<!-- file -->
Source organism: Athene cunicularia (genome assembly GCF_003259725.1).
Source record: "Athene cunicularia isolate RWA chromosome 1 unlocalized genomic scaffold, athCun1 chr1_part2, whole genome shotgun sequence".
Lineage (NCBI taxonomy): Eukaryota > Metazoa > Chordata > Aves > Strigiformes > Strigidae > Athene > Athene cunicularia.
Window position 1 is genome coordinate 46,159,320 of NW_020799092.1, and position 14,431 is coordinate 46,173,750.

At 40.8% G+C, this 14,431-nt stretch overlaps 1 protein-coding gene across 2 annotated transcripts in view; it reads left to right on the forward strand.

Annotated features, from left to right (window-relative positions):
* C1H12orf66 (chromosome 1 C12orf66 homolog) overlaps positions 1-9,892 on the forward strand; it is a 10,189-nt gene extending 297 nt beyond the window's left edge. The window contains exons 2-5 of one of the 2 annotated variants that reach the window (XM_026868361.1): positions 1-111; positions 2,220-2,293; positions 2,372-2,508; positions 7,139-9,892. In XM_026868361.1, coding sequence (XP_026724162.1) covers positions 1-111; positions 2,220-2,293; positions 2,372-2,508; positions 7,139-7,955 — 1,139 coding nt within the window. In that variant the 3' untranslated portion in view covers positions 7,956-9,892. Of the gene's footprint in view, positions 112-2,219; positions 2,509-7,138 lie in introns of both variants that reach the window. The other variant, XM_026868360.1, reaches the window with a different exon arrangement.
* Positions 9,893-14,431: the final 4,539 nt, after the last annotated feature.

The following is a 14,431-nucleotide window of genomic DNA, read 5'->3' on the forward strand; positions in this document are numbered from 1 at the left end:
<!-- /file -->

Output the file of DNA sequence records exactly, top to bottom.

Source organism: Athene cunicularia (genome assembly GCF_003259725.1).
Source record: "Athene cunicularia isolate RWA chromosome 1 unlocalized genomic scaffold, athCun1 chr1_part2, whole genome shotgun sequence".
Lineage (NCBI taxonomy): Eukaryota > Metazoa > Chordata > Aves > Strigiformes > Strigidae > Athene > Athene cunicularia.
Window position 1 is genome coordinate 46,159,320 of NW_020799092.1, and position 14,431 is coordinate 46,173,750.

At 40.8% G+C, this 14,431-nt stretch overlaps 1 protein-coding gene across 2 annotated transcripts in view; it reads left to right on the forward strand.

Annotated features, from left to right (window-relative positions):
* C1H12orf66 (chromosome 1 C12orf66 homolog) overlaps positions 1-9,892 on the forward strand; it is a 10,189-nt gene extending 297 nt beyond the window's left edge. The window contains exons 2-5 of one of the 2 annotated variants that reach the window (XM_026868361.1): positions 1-111; positions 2,220-2,293; positions 2,372-2,508; positions 7,139-9,892. In XM_026868361.1, coding sequence (XP_026724162.1) covers positions 1-111; positions 2,220-2,293; positions 2,372-2,508; positions 7,139-7,955 — 1,139 coding nt within the window. In that variant the 3' untranslated portion in view covers positions 7,956-9,892. Of the gene's footprint in view, positions 112-2,219; positions 2,509-7,138 lie in introns of both variants that reach the window. The other variant, XM_026868360.1, reaches the window with a different exon arrangement.
* Positions 9,893-14,431: the final 4,539 nt, after the last annotated feature.

The following is a 14,431-nucleotide window of genomic DNA, read 5'->3' on the forward strand; positions in this document are numbered from 1 at the left end: